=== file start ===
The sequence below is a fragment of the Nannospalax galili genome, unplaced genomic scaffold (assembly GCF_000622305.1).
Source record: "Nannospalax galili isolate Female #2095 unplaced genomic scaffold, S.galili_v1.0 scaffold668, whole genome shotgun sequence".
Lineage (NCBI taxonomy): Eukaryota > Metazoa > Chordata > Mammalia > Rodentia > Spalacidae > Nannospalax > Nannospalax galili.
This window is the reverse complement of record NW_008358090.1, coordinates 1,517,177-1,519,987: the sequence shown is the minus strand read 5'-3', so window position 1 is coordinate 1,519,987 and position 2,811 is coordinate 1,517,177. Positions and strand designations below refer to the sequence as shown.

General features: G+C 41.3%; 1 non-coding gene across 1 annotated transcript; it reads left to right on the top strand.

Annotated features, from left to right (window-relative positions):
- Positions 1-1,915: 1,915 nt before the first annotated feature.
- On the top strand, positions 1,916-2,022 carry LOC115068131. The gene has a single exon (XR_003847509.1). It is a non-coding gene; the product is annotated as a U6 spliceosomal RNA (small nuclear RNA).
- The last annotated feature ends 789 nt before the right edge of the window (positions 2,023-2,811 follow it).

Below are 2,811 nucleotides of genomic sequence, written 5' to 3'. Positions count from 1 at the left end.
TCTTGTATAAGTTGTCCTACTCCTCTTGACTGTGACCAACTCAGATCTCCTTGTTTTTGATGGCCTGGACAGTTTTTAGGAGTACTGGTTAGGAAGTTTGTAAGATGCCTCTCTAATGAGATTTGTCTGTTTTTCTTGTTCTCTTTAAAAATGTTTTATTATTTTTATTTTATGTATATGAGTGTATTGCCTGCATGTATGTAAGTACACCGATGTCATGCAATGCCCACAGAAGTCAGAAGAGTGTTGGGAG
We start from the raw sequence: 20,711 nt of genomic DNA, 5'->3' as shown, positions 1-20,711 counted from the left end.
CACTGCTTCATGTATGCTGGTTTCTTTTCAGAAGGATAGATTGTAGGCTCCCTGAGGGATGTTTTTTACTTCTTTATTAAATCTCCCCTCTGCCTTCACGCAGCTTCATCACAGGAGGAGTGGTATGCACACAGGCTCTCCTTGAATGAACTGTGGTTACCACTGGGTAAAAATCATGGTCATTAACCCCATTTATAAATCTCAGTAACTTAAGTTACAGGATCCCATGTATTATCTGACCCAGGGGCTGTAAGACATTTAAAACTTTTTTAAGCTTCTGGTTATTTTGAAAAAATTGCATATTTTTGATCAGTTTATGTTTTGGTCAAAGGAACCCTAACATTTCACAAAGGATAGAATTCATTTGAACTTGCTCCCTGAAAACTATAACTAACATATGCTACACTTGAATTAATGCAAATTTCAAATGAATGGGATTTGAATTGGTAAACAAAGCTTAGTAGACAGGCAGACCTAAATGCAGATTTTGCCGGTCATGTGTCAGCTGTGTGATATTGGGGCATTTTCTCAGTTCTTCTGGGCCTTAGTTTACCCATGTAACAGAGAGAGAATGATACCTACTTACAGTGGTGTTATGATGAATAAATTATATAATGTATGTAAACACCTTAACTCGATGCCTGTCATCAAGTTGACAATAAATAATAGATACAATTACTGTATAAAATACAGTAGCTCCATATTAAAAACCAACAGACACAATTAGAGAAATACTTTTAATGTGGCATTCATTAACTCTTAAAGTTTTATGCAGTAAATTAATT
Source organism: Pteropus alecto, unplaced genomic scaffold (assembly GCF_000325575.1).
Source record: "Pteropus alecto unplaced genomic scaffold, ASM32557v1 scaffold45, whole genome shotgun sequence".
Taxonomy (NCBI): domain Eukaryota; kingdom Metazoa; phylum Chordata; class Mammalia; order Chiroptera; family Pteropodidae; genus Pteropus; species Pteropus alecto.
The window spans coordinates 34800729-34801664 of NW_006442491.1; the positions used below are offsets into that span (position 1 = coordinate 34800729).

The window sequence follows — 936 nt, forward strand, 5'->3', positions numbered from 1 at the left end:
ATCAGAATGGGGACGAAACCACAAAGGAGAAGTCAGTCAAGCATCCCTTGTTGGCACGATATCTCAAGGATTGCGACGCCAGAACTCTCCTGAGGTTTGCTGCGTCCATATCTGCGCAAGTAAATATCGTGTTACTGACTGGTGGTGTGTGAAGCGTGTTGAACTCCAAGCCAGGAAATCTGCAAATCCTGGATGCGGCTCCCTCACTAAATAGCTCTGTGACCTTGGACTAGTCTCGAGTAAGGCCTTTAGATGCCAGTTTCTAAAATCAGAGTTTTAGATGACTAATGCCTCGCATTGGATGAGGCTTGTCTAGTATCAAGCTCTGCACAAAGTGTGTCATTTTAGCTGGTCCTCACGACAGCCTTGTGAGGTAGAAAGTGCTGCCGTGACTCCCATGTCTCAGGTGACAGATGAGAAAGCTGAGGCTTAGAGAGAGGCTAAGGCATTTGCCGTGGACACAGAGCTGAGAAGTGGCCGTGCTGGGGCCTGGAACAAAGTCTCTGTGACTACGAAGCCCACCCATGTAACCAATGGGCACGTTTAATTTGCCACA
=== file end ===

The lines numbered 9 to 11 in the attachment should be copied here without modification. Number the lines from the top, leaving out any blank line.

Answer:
- The last annotated feature ends 789 nt before the right edge of the window (positions 2,023-2,811 follow it).

Below are 2,811 nucleotides of genomic sequence, written 5' to 3'. Positions count from 1 at the left end.
TCTTGTATAAGTTGTCCTACTCCTCTTGACTGTGACCAACTCAGATCTCCTTGTTTTTGATGGCCTGGACAGTTTTTAGGAGTACTGGTTAGGAAGTTTGTAAGATGCCTCTCTAATGAGATTTGTCTGTTTTTCTTGTTCTCTTTAAAAATGTTTTATTATTTTTATTTTATGTATATGAGTGTATTGCCTGCATGTATGTAAGTACACCGATGTCATGCAATGCCCACAGAAGTCAGAAGAGTGTTGGGAG